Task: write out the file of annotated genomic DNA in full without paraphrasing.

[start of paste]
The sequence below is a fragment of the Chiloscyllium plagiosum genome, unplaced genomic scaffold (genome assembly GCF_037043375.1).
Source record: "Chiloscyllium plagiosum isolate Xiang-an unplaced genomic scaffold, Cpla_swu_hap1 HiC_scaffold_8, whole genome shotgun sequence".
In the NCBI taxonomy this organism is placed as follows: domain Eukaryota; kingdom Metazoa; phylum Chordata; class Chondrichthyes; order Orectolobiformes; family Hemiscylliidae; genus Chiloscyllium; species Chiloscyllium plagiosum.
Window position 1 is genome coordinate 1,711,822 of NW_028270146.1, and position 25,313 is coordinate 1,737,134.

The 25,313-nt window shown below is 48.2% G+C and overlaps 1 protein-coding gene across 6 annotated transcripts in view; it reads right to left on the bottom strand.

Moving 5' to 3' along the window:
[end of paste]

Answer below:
The sequence below is a fragment of the Chiloscyllium plagiosum genome, unplaced genomic scaffold (genome assembly GCF_037043375.1).
Source record: "Chiloscyllium plagiosum isolate Xiang-an unplaced genomic scaffold, Cpla_swu_hap1 HiC_scaffold_8, whole genome shotgun sequence".
In the NCBI taxonomy this organism is placed as follows: domain Eukaryota; kingdom Metazoa; phylum Chordata; class Chondrichthyes; order Orectolobiformes; family Hemiscylliidae; genus Chiloscyllium; species Chiloscyllium plagiosum.
Window position 1 is genome coordinate 1,711,822 of NW_028270146.1, and position 25,313 is coordinate 1,737,134.

The 25,313-nt window shown below is 48.2% G+C and overlaps 1 protein-coding gene across 6 annotated transcripts in view; it reads right to left on the bottom strand.

Moving 5' to 3' along the window: